Date Available


Year of Publication


Degree Name

Master of Science (MS)

Document Type





Agricultural Economics

First Advisor

Dr. Jerry R. Skees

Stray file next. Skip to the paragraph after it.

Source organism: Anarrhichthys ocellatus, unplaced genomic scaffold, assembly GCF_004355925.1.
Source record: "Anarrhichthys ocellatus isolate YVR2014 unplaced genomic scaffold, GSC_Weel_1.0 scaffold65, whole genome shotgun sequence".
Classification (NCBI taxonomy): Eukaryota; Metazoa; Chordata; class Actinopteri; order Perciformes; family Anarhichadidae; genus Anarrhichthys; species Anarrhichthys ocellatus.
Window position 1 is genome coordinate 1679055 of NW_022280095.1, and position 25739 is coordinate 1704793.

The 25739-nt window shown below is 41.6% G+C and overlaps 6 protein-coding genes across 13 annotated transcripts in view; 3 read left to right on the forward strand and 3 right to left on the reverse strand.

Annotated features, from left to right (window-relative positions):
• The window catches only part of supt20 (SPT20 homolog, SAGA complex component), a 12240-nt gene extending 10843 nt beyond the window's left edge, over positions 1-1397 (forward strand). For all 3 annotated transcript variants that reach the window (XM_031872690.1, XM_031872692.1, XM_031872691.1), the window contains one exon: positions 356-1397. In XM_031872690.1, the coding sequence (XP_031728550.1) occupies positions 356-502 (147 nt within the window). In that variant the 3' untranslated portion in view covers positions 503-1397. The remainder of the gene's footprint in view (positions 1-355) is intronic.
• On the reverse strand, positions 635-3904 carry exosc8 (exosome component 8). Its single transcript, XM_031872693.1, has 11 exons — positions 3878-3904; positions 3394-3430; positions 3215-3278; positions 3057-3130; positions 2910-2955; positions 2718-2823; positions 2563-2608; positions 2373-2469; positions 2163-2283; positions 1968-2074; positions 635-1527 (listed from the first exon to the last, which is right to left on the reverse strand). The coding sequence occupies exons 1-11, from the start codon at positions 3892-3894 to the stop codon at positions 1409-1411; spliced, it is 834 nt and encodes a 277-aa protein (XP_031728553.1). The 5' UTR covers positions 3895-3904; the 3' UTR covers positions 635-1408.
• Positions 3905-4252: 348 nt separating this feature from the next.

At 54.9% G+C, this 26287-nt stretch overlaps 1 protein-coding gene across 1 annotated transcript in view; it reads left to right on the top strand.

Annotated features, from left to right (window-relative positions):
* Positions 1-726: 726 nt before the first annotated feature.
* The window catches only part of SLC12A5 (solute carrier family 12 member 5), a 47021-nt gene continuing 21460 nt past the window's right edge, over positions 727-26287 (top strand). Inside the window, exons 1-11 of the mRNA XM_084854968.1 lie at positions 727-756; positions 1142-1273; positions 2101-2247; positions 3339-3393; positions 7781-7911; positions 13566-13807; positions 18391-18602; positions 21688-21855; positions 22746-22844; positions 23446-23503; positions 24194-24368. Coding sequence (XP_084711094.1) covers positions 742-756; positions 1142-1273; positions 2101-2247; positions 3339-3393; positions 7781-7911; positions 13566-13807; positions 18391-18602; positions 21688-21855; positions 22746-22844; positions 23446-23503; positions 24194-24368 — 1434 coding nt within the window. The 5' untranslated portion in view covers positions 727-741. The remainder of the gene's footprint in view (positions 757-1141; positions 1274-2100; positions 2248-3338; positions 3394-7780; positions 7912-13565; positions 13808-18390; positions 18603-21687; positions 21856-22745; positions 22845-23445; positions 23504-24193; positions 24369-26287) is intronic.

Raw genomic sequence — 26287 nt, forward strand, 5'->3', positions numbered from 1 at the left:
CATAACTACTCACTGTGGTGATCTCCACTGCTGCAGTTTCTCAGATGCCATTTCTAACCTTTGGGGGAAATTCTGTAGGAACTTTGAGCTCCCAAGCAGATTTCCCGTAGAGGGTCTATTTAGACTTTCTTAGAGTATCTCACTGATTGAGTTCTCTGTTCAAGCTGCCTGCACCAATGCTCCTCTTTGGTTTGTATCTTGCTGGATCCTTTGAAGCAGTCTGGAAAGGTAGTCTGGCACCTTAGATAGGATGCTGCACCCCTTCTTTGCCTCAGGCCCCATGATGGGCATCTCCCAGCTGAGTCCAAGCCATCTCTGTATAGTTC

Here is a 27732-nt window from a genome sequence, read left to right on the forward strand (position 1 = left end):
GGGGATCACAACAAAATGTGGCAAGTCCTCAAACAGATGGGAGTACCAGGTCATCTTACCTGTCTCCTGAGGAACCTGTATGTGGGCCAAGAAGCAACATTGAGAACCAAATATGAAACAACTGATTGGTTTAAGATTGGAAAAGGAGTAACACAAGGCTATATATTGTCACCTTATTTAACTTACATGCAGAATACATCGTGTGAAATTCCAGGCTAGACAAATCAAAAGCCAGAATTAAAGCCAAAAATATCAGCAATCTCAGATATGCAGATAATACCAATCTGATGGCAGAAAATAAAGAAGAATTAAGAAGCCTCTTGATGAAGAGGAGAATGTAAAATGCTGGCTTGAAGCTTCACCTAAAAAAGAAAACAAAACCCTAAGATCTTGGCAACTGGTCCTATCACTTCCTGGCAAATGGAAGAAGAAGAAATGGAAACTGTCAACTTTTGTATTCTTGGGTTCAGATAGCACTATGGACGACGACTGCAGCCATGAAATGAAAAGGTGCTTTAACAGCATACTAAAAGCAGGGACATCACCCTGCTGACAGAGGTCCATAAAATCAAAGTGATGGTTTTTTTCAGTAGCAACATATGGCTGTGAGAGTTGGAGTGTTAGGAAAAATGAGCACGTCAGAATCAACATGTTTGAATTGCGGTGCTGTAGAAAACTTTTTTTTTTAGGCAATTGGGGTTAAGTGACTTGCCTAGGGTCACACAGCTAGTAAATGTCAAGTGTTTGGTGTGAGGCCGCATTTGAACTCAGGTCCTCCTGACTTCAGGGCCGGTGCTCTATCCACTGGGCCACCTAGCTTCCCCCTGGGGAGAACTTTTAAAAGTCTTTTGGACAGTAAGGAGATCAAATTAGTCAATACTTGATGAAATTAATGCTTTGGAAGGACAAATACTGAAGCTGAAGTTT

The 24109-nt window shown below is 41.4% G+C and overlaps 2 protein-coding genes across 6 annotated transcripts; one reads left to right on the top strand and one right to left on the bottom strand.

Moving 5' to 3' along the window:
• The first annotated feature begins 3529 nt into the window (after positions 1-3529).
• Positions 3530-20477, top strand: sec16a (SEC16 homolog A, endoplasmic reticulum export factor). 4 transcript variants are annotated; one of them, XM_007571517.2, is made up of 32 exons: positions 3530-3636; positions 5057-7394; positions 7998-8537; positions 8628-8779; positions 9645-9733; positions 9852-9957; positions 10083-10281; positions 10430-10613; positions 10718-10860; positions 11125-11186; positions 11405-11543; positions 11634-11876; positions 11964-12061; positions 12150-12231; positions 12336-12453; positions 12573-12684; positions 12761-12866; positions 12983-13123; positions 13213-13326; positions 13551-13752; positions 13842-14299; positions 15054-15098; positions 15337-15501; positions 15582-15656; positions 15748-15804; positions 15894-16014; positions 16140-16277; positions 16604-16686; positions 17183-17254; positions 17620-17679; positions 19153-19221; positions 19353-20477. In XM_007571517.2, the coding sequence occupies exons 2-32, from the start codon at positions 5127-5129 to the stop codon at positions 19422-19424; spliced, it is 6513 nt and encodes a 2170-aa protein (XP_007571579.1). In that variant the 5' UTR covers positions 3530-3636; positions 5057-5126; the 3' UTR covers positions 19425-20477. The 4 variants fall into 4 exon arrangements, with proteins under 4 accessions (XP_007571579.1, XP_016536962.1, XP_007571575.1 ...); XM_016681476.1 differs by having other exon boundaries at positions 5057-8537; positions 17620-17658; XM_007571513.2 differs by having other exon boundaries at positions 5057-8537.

Shandong Province, renowned as China’s greatest agricultural province, is dominated by smallholders growing rain-fed crops and vulnerable to severe weather shocks that can increase poverty rates. Weather index insurance, an innovative agricultural risk management product, may be an effective mechanism to address vulnerability to catastrophic weather risk in rural regions of China, including Shandong. This project evaluated current household livelihood and risk management strategies and farmer interest in weather index insurance. Data from 174 participants were collected using a methodology that included focus groups, questionnaires, and personal interviews. Despite limited access to formal financial services, Shandong farmers generally employ informal, well-diversified income strategies and rely on no-interest informal loans from community members to manage adverse impacts of natural disasters, such as drought. Households sometimes rely on reducing consumption as a risk coping strategy; however, unlike many regions of the world, Shandong farmers do not tend to sell livelihood assets to manage weather shocks. A majority of interviewed participants were interested in weather index insurance after they understood its basic concept; however, participants expressed concerns regarding basis risk and program implementation.